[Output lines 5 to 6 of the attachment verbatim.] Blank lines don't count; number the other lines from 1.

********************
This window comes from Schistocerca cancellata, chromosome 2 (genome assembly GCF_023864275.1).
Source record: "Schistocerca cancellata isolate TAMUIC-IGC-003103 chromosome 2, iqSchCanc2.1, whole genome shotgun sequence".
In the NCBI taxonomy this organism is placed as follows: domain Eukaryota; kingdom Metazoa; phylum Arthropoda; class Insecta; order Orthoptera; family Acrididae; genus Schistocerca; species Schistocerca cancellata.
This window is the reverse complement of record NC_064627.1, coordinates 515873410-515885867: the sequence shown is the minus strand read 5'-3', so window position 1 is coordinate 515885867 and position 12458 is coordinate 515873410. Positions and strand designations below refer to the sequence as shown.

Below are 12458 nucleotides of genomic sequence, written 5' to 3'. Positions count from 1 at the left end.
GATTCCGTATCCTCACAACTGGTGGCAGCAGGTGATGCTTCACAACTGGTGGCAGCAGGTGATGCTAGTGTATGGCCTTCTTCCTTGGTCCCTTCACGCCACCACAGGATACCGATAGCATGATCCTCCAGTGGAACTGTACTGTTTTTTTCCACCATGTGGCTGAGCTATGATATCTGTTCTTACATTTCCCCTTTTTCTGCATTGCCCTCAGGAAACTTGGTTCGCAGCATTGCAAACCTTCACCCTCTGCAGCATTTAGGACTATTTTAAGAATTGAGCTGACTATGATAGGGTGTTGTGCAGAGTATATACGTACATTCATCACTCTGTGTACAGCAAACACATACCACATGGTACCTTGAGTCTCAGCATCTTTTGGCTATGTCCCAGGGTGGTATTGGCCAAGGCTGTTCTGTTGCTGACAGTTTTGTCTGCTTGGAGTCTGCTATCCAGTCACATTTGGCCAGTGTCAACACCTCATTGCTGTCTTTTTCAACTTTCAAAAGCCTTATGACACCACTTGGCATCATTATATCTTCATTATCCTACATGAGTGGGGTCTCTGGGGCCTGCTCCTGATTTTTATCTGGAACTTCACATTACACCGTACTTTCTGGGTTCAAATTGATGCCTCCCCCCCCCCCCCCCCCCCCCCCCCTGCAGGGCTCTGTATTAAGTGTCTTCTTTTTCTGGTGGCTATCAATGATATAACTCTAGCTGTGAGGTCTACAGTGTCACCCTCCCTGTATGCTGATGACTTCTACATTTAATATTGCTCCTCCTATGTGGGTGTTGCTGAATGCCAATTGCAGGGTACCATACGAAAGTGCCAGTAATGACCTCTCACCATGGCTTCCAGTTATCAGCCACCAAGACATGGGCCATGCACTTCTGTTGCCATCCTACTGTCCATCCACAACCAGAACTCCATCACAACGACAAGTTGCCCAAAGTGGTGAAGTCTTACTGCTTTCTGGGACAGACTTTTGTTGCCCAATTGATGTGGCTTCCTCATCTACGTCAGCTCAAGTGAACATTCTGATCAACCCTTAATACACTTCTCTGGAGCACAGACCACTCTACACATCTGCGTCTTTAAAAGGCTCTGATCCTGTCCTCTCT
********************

Below are 12458 nucleotides of genomic sequence, written 5' to 3'. Positions count from 1 at the left end.
GATTCCGTATCCTCACAACTGGTGGCAGCAGGTGATGCTTCACAACTGGTGGCAGCAGGTGATGCTAGTGTATGGCCTTCTTCCTTGGTCCCTTCACGCCACCACAGGATACCGATAGCATGATCCTCCAGTGGAACTGTACTGTTTTTTTCCACCATGTGGCTGAGCTATGATATCTGTTCTTACATTTCCCCTTTTTCTGCATTGCCCTCAGGAAACTTGGTTCGCAGCATTGCAAACCTTCACCCTCTGCAGCATTTAGGACTATTTTAAGAATTGAGCTGACTATGATAGGGTGTTGTGCAGAGTATATACGTACATTCATCACTCTGTGTACAGCAAACACATACCACATGGTACCTTGAGTCTCAGCATCTTTTGGCTATGTCCCAGGGTGGTATTGGCCAAGGCTGTTCTGTTGCTGACAGTTTTGTCTGCTTGGAGTCTGCTATCCAGTCACATTTGGCCAGTGTCAACACCTCATTGCTGTCTTTTTCAACTTTCAAAAGCCTTATGACACCACTTGGCATCATTATATCTTCATTATCCTACATGAGTGGGGTCTCTGGGGCCTGCTCCTGATTTTTATCTGGAACTTCACATTACACCGTACTTTCTGGGTTCAAATTGATGCCTCCCCCCCCCCCCCCCCCCCCCCCCCTGCAGGGCTCTGTATTAAGTGTCTTCTTTTTCTGGTGGCTATCAATGATATAACTCTAGCTGTGAGGTCTACAGTGTCACCCTCCCTGTATGCTGATGACTTCTACATTTAATATTGCTCCTCCTATGTGGGTGTTGCTGAATGCCAATTGCAGGGTACCATACGAAAGTGCCAGTAATGACCTCTCACCATGGCTTCCAGTTATCAGCCACCAAGACATGGGCCATGCACTTCTGTTGCCATCCTACTGTCCATCCACAACCAGAACTCCATCACAACGACAAGTTGCCCAAAGTGGTGAAGTCTTACTGCTTTCTGGGACAGACTTTTGTTGCCCAATTGATGTGGCTTCCTCATCTACGTCAGCTCAAGTGAACATTCTGATCAACCCTTAATACACTTCTCTGGAGCACAGACCACTCTACACATCTGCGTCTTTAAAAGGCTCTGATCCTGTCCTCTCT